cpe:2.3:a:vmware:workstation:5.5.4_build_44386
  • VMWare VMWare 5.5.5
    cpe:2.3:a:vmware:workstation:5.5.5
  • VMWare VMWare Workstation 5.5.5.56455
    cpe:2.3:a:vmware:workstation:5.5.5_build_56455
  • VMWare VMWare 6.0
    cpe:2.3:a:vmware:workstation:6.0
  • VMWare Workstation 6.0.1
    cpe:2.3:a:vmware:workstation:6.0.1
  • VMWare VMWare Workstation 6.0.1.55017
    cpe:2.3:a:vmware:workstation:6.0.1_build_55017
  • VMWare Workstation 6.0.2
    cpe:2.3:a:vmware:workstation:6.0.2
CVSS
Base: 7.2 (as of 20-03-2008 - 11:16)
Impact:
Exploitability:
CWE CWE-264
CAPEC
  • Accessing, Modifying or Executing Executable Files
    An attack of this type exploits a system's configuration that allows an attacker to either directly access an executable file, for example through shell access; or in a possible worst case allows an attacker to upload a file and then execute it. Web servers, ftp servers, and message oriented middleware systems which have many integration points are particularly vulnerable, because both the programmers and the administrators must be in synch regarding the interfaces and the correct privileges for each interface.
  • Leverage Executable Code in Non-Executable Files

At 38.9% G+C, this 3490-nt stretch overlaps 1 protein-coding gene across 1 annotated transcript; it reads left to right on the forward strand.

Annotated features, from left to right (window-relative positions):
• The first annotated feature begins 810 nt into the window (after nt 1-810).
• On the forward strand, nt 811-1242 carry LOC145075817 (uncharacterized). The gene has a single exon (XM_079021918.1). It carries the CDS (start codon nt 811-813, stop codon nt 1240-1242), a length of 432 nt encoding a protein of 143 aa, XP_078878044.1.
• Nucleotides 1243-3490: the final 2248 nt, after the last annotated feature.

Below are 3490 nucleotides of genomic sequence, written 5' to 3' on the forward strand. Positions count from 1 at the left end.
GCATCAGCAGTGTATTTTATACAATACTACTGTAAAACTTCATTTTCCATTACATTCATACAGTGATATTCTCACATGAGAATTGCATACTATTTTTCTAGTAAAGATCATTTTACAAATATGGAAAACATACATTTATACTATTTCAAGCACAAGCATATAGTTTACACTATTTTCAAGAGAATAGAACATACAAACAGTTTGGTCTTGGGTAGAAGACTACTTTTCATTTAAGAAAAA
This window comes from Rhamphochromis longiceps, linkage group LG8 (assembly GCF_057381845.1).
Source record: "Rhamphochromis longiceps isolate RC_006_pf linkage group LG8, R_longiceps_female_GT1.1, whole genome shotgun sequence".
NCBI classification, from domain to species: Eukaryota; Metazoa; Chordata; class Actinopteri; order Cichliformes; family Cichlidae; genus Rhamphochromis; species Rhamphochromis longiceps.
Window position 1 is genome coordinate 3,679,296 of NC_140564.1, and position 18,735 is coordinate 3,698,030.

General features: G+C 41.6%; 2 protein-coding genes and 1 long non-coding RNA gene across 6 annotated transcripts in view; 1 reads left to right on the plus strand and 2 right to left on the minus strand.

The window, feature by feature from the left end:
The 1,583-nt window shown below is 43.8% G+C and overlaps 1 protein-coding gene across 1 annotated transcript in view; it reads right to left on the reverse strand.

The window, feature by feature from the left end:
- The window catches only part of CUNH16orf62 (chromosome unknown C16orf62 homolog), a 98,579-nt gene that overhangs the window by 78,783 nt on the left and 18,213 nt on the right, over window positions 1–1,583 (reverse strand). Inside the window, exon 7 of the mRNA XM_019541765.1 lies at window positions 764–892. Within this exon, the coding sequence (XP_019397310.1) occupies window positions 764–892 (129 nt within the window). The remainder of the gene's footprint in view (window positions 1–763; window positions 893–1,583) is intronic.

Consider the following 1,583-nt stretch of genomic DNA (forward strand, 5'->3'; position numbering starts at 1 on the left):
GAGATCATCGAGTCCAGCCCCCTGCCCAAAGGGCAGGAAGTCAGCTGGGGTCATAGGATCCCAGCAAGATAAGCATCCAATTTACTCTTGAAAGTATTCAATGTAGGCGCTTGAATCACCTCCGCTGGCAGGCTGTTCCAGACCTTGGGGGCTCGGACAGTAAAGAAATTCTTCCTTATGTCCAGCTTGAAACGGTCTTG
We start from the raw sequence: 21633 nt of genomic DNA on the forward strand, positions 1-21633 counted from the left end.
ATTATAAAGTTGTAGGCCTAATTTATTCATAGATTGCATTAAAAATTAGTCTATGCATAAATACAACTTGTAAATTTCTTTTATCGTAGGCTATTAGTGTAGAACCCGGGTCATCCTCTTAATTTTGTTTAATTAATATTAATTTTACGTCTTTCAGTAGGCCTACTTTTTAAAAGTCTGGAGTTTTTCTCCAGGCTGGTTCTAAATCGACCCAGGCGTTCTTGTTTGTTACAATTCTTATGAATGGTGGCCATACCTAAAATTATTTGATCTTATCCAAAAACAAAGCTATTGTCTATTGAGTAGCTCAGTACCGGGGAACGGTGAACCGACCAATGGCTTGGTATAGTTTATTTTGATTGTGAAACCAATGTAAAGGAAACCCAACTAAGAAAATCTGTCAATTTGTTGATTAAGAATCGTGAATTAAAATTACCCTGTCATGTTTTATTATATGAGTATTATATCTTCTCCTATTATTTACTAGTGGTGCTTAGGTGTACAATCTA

An attack of this type exploits a system's trust in configuration and resource files, when the executable loads the resource (such as an image file or configuration file) the attacker has modified the file to either execute malicious code directly or manipulate the target process (e.g. application server) to execute based on the malicious configuration parameters. Since systems are increasingly interrelated mashing up resources from local and remote sources the possibility of this attack occurring is high. The attack can be directed at a client system, such as causing buffer overrun through loading seemingly benign image files, as in Microsoft Security Bulletin MS04-028 where specially crafted JPEG files could cause a buffer overrun once loaded into the browser. Another example targets clients reading pdf files. In this case the attacker simply appends javascript to the end of a legitimate url for a pdf (http://www.gnucitizen.org/blog/danger-danger-danger/) http://path/to/pdf/file.pdf#whatever_name_you_want=javascript:your_code_here The client assumes that they are reading a pdf, but the attacker has modified the resource and loaded executable javascript into the client's browser process. The attack can also target server processes. The attacker edits the resource or configuration file, for example a web.xml file used to configure security permissions for a J2EE app server, adding role name "public" grants all users with the public role the ability to use the administration functionality. The server trusts its configuration file to be correct, but when they are manipulated, the attacker gains full control.